atheism

  • The Ban on Rupert Sheldrake's TED Talk Paid Member

    Scientist Rupert Sheldrake’s recent work lays bare many of the unexamined assumptions common in mainstream science. I was very pleased to find that the first online comment on “A Question of Faith,” my interview with Sheldrake in the new issue, brought up the ban on his TED talk, and was from a scientist, at that. The commenter—a physician—explained how the ban caused him to rethink the effect of scientific dogma in his own practice. This convinced me that the ban itself is quite revealing. Proponents of the ban may have celebrated their early success, but the result has been more complex in that it has provided fodder for Sheldrake’s arguments.  More »
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    More Fun with the Pew Report Paid Member

    More fun religious factoids from the new Pew Report via Beliefnet: 21% of atheists believe in God (What was th exact phrasing of this question?) and 74% of Americans believe in heaven while only 59% believe in Hell. Call it American optimism. Tolerance -- 70% of Americans say "many religions can lead to eternal life" and 68% that there "is more than one true way to interpret the teachings of my religion." Most amazing, 57% of evangelicals say many religions can lead to eternal life. Given that one of the most important teachings of evangelical Christianity is that salvation comes ONLY through Christ, this finding ought to rattle Christian leaders. More »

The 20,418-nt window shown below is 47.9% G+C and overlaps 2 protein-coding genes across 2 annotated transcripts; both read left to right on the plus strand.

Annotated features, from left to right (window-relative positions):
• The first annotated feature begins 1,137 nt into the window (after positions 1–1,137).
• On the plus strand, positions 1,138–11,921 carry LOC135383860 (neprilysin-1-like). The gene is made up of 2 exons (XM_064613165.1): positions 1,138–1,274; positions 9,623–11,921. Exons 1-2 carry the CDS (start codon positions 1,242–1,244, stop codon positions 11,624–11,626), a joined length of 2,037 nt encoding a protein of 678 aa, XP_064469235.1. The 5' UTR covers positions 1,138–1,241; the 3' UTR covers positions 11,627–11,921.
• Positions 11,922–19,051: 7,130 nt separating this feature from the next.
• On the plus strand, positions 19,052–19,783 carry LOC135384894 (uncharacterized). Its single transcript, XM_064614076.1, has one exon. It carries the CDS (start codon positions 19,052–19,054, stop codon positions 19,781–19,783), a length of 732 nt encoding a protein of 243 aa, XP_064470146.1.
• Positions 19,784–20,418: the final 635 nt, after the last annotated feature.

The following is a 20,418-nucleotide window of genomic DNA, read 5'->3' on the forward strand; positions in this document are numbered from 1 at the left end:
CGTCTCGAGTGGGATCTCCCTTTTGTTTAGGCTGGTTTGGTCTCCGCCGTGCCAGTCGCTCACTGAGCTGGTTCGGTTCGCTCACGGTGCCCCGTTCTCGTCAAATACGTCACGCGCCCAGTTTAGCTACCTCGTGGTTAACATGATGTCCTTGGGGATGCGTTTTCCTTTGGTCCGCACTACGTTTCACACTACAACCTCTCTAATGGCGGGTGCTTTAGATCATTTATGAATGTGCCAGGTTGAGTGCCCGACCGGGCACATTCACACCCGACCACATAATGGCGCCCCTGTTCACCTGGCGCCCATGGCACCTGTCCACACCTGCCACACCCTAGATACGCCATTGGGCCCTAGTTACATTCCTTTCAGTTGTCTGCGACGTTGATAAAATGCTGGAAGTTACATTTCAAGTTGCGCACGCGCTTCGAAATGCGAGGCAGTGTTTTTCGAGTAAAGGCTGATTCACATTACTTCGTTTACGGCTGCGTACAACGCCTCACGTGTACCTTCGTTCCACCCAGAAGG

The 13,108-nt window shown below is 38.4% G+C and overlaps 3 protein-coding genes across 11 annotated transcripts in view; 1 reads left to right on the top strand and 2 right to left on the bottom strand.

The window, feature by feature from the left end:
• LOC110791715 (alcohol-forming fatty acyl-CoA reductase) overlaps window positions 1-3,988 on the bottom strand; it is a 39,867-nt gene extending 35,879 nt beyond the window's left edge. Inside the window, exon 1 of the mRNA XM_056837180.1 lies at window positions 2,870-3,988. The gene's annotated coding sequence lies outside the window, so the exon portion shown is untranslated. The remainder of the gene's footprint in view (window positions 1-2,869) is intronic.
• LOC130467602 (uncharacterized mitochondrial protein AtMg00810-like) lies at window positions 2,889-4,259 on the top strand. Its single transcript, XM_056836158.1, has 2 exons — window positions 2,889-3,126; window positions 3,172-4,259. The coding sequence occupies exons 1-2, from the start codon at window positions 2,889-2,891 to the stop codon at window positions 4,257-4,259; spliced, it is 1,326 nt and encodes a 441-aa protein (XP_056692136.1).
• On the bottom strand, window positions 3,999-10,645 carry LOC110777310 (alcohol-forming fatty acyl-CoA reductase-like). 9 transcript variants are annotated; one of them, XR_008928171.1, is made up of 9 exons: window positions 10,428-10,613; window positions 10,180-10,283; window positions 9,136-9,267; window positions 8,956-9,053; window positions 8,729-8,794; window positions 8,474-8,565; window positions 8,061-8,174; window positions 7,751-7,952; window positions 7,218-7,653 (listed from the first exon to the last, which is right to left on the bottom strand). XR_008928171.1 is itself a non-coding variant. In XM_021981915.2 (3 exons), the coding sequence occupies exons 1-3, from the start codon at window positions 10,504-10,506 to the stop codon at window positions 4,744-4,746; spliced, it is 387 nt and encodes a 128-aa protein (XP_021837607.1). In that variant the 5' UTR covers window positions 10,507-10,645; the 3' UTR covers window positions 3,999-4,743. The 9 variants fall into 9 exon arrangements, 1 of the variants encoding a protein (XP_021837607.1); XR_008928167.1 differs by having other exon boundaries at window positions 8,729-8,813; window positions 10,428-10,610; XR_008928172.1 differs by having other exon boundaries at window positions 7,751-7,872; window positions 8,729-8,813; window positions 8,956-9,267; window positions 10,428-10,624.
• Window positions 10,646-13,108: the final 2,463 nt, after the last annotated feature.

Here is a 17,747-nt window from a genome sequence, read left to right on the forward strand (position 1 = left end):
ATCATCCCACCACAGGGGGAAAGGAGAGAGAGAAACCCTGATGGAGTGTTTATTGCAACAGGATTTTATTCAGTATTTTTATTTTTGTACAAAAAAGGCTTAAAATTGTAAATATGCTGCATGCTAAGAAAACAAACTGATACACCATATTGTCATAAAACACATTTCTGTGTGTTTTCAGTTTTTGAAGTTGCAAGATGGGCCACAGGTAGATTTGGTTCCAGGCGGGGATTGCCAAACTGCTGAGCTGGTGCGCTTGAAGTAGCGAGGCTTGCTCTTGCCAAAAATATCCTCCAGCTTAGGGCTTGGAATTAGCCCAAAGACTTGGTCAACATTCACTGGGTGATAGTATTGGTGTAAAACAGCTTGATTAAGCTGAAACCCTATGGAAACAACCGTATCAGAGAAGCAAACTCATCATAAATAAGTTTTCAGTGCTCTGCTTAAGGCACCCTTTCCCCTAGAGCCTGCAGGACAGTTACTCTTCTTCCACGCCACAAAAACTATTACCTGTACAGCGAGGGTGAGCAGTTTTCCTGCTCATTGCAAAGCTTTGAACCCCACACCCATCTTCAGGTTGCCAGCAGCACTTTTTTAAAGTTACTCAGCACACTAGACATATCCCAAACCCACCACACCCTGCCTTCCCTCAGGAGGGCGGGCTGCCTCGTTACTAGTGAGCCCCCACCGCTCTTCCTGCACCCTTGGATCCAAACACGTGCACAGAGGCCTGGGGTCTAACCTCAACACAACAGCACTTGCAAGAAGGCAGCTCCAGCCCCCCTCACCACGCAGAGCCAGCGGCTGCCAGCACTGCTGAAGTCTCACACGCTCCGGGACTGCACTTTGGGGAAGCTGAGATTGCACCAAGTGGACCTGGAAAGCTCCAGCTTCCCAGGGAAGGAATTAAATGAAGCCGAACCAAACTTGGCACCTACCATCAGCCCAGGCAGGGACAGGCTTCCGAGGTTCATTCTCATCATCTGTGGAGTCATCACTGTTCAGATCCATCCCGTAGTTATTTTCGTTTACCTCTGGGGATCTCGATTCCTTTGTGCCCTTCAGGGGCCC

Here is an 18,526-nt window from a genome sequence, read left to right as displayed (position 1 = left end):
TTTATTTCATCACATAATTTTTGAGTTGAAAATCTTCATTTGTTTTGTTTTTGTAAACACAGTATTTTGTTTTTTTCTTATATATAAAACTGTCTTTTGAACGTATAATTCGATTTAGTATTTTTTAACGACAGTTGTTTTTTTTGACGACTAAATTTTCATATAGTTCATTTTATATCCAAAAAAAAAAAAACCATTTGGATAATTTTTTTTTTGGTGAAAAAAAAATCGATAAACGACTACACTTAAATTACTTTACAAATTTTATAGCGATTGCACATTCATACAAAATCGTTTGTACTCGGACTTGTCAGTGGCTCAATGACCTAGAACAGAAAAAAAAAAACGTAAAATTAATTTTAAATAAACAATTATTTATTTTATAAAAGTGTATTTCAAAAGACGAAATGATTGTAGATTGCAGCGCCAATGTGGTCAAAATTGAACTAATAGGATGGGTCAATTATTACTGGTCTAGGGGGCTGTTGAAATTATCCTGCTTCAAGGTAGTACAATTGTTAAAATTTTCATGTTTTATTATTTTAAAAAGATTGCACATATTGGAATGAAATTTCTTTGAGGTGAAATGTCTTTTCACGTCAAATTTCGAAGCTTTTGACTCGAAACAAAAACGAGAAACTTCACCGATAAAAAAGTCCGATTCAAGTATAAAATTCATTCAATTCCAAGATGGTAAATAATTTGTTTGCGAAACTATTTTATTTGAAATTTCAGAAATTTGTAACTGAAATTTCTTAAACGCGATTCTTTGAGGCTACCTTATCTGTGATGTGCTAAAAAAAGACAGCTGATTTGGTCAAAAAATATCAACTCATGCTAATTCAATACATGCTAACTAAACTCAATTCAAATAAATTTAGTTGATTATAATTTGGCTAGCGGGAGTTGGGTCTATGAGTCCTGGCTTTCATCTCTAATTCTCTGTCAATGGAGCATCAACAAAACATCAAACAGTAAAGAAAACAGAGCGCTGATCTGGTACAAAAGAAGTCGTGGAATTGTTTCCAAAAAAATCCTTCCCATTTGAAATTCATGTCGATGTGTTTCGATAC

• David Brooks on "neural Buddhism" Paid Member

    David Brooks discusses the "militant materialism of some modern scientists" then says: Over the past several years, the momentum has shifted away from hard-core materialism. The brain seems less like a cold machine. It does not operate like a computer. Instead, meaning, belief and consciousness seem to emerge mysteriously from idiosyncratic networks of neural firings. Those squishy things called emotions play a gigantic role in all forms of thinking. Love is vital to brain development. Researchers now spend a lot of time trying to understand universal moral intuitions. Genes are not merely selfish, it appears. Instead, people seem to have deep instincts for fairness, empathy and attachment. Scientists have more respect for elevated spiritual states. More »